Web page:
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Kynaston McShine, Curator of Primary Structures, Information, and More, Dies [UPDATED]

McShine, the former Curator at Large of the Museum of Modern Art and Curator of Painting and Sculpture at the Jewish Museum, died at 82.

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I met Kynaston soon after Raj started at MoMA, and somehow we got along and became friends. As he was packing up for retirement I visited him one day and took some portraits … sometime after, I was told by someone at the museum I had done something terrible. As I am wondering what that could have been, they jokingly added 'you showed us that Kynaston could smile'. I reckon he was both a legendary curator and tough cookie, having made his way from the Caribbean to the forefront of the international art world. (He was also the only curator of color at MoMA for many years.) . This morning Kynaston passed away. Just a few days ago at the hospice, we saw this same twinkle in his eyes – and that is how we'll remember him. Godspeed, friend! #kynastonmcshine . . . . . . . . . . . . . . #nyc #portrait #moma #museumofmodernart #art #artnews #curator #restinpower

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Kynaston McShine, the former Curator at Large of the Museum of Modern Art (MoMA) and Curator of Painting and Sculpture at the Jewish Museum, has passed away. He was 82 years old.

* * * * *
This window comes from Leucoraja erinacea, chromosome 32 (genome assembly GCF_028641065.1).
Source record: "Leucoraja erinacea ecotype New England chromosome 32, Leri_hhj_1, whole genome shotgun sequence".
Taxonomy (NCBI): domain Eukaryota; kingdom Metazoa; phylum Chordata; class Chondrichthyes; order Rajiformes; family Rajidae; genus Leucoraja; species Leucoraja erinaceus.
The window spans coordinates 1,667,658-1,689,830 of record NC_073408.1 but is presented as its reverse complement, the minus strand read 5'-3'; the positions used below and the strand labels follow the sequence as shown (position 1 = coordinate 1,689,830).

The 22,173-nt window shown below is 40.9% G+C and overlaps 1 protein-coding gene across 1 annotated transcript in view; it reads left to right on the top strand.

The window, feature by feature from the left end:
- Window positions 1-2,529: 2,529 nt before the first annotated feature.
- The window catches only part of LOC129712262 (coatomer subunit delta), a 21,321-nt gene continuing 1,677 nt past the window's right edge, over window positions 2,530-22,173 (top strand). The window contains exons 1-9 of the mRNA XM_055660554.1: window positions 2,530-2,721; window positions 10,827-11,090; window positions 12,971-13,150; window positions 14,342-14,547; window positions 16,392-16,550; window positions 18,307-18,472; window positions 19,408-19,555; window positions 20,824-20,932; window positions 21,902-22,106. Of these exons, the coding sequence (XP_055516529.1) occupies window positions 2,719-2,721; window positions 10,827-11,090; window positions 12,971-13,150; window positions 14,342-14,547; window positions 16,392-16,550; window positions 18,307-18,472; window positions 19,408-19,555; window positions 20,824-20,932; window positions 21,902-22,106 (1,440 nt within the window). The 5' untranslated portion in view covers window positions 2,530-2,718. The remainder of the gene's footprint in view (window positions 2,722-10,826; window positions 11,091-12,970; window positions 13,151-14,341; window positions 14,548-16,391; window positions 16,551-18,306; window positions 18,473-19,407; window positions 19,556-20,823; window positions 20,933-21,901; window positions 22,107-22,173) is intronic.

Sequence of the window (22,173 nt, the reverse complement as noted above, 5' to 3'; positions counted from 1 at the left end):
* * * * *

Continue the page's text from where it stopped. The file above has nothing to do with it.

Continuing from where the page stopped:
It’s difficult to pinpoint what McShine was best known for: his extensive work at MoMA, his 1966 exhibition at the Jewish Museum, Primary Structures, or his genuine, unabashed love of modern art — in all its forms. Born in 1935 in Port of Spain, Trinidad and Tobago, McShine attended Dartmouth College and undertook graduate studies at the University of Michigan and New York University’s Institute of Fine Arts. He also received honorary degrees from the University of the West Indies and the San Francisco Institute of the Arts.

In 1965, he became the Curator of Painting and Sculpture at the Jewish Museum of New York, premiering the groundbreaking Primary Structures: Younger American and British Sculptures one year later. The exhibition’s significance is not simply that it was the first museum survey of minimalist art — although it was — but that it helped solidify the term itself. According to the Jewish Museum, which remembers McShine in an homage today, the term “minimalism” was not even mentioned in McShine’s catalogue text for the show. With artists like Judy Chicago (then Judy Gerowitz), Ann Truitt, Sol LeWitt, Ellsworth Kelly, and Dan Flavin on view, it was a critical success and, more largely, a marker of changing perceptions about art-making.

When McShine, Barbara Rose, Robert Morris, Mark di Suvero, and Donald Judd participated in the museum’s panel on “New Sculpture,” di Suvero stated: “Primary Structures is the key show of the 1960s … my friend Donald Judd cannot qualify as an artist because he doesn’t do the work,” referencing the artist’s use of fabricators to build his sculptures. Judd’s reply: “The point is not whether one makes the work or not … I don’t see why one technique is any more essentially art than the other.” That the exhibition is seen as “the harbinger of Minimalism” is, at best, an accurate understatement.